The landscape, too, is drawn from observation. In another of the Siberian letters he describes crossing Lake Baikal and looking down into its crystal-clear waters. The first time I read it, I felt a shock of delight: this must have been the inspiration for Gusev’s watery descent.

The extraordinary thing about any Chekhov story is that when you begin to read one, you have no idea where it’s going to end up. You can easily imagine the story that Maupassant, for instance, would have made of my grandad’s life. The Macbethy irony of his believing that just because you couldn’t drown you wouldn’t die at sea and then – ha ha, cruel fate – he’s boiled instead. He should have known! But for me the most arresting thing about his life was how utterly unpredictable its consequences were. If he hadn’t jumped ship that night, been prepared to be locked up for an extra night with his wife, I wouldn’t be here writing. I wouldn’t exist. Nor would my children, my siblings, my cousins. Dozens of people are only alive because of his tipsy whim.

“Gusev” is unpredictable in the way that life is. It starts with a kind of comedy routine between the ignorant Gusev and the superior Ivanitch but ends up with that soaring, sacramental prose poem. Writers who try to imitate Chekhov sometimes mistake this unpredictability for randomness, a trudging “realism”, or worse, “honesty”. But Chekhov isn’t a journalist or a memoirist. He began as a hack, writing skits and sketches. “Oh with what trash I began,” he wrote later. He can write anywhere – for instance, on a tramp steamer; about anything – for instance, a garrulous sick passenger. These are the things that being a hack teaches you. He also has a hack’s repertoire of tricks and techniques. Chekhov’s unpredictability doesn’t come from rejecting artifice and contrivance. It comes from being an absolute master of artifice and contrivance.

If you go back through the story you will see that the unexpected ending is perfectly set up. In Gusev’s nonsense about wind and chains and giant fish, in his remembered pond, the sea is always threatening to overwhelm the story. This is also true tonally. Gusev and Ivanitch are convincing individual characters but as they bicker, they move further and further apart until each comes to stand for a different view of life. Ivanitch dismisses Gusev’s chances of ever grasping the point of life. “Foolish, pitiful man,” he says, “you don’t understand anything.” Yet Gusev reaches out for understanding:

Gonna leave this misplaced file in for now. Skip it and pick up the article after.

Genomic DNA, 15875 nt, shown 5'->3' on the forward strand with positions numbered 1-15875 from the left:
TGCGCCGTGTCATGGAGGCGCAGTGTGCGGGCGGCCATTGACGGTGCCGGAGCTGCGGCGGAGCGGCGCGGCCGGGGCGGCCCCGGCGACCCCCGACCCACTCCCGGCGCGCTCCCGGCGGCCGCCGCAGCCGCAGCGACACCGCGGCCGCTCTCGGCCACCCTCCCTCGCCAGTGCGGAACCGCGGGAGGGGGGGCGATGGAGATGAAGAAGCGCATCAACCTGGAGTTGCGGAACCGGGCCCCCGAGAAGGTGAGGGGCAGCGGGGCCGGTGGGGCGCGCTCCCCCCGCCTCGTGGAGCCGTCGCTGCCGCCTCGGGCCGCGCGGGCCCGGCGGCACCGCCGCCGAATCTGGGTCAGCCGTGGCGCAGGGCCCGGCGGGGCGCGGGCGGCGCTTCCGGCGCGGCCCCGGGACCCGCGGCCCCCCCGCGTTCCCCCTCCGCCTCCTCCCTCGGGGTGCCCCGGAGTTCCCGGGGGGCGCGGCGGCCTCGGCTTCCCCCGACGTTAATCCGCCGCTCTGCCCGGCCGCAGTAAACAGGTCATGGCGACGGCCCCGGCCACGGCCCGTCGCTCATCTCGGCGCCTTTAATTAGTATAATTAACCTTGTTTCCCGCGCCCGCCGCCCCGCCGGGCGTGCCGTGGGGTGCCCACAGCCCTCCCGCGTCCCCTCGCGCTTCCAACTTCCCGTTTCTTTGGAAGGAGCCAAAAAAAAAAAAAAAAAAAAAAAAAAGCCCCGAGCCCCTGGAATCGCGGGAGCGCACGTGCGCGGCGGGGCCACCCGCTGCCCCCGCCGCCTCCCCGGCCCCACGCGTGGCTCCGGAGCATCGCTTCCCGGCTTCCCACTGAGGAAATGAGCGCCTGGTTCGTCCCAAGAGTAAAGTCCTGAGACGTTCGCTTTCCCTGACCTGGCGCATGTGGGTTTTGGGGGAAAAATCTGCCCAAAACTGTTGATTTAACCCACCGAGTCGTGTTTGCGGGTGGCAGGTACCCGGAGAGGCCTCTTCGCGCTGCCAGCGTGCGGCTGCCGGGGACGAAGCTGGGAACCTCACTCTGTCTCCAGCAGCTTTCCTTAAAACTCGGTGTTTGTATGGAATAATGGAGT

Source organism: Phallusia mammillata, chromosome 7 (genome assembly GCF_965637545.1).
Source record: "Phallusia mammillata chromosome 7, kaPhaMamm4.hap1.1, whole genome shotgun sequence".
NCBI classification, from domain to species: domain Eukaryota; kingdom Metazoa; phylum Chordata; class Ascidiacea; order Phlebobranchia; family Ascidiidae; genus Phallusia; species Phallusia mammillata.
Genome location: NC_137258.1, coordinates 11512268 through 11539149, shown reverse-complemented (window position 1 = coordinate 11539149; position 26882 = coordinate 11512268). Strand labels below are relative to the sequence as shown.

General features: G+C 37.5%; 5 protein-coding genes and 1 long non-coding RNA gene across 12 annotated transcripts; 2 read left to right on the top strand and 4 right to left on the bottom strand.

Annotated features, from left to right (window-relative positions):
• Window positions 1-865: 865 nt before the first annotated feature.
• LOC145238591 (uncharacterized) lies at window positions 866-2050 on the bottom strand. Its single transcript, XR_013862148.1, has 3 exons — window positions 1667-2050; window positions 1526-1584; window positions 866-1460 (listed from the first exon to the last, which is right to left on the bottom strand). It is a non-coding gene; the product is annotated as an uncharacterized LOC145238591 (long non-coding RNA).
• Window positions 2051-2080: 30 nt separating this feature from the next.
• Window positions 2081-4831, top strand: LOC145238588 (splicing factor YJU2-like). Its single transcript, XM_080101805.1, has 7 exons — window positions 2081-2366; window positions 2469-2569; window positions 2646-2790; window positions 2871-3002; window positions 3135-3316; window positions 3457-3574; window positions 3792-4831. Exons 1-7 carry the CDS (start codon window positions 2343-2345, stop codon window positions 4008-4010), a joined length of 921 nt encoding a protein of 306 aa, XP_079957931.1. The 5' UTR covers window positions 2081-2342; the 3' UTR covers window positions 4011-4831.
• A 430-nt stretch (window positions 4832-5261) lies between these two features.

A vague urge disturbs him. He drinks water, but that isn’t it. He stretches towards the port-hole and breathes in the hot, dank air, but that isn’t it either. He tries to think of home and frost – and it still isn’t right.

Chekhov’s great tenderness is that his story seems to be reaching out for a shape and an ending, just as Gusev tries to reach out through his fever for a meaning. They’re in this together.

Then there’s the ending. In one sense it shows us Gusev as nothing but a piece of meat, dumped over the side, sinking to the bottom. But we’re also overwhelmed by the sense of the grandeur and beauty of the food chain, of what a magnificent thing meat is. It’s impossible to read that section without being pulled up short by how ridiculous we are – like a carrot or a radish – but also how beautiful – wrapped in lace. It describes life reduced to its components but it also recalls, inevitably, Psalm 107 – the psalm that was inscribed on my grandad’s shell.

“They that go down to the sea in ships, that do business in great waters; these see the works of the Lord, and his wonders in the deep.”

Frank Cottrell Boyce is a children’s author and screenwriter. He was the writer for the 2012 London Olympics opening ceremony This is an edited extract from “Morphologies: Short Story Writers on Short Story Writers”, published by Comma Press on 30 January (£9.99)

André Carrilho
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"Jeremy knows he can't do the job." What now for Labour and Britain's opposition?

Senior figures from all parties discuss the way forward: a new Labour leader, a new party or something else?

In the week beginning 13 March 2017, the Scottish National Party demanded a second referendum on indepen­dence, the Chancellor tore up his Budget and George Osborne was announced as the next editor of the London Evening Standard. One fact united these seemingly disparate events: the weakness of Her Majesty’s Opposition.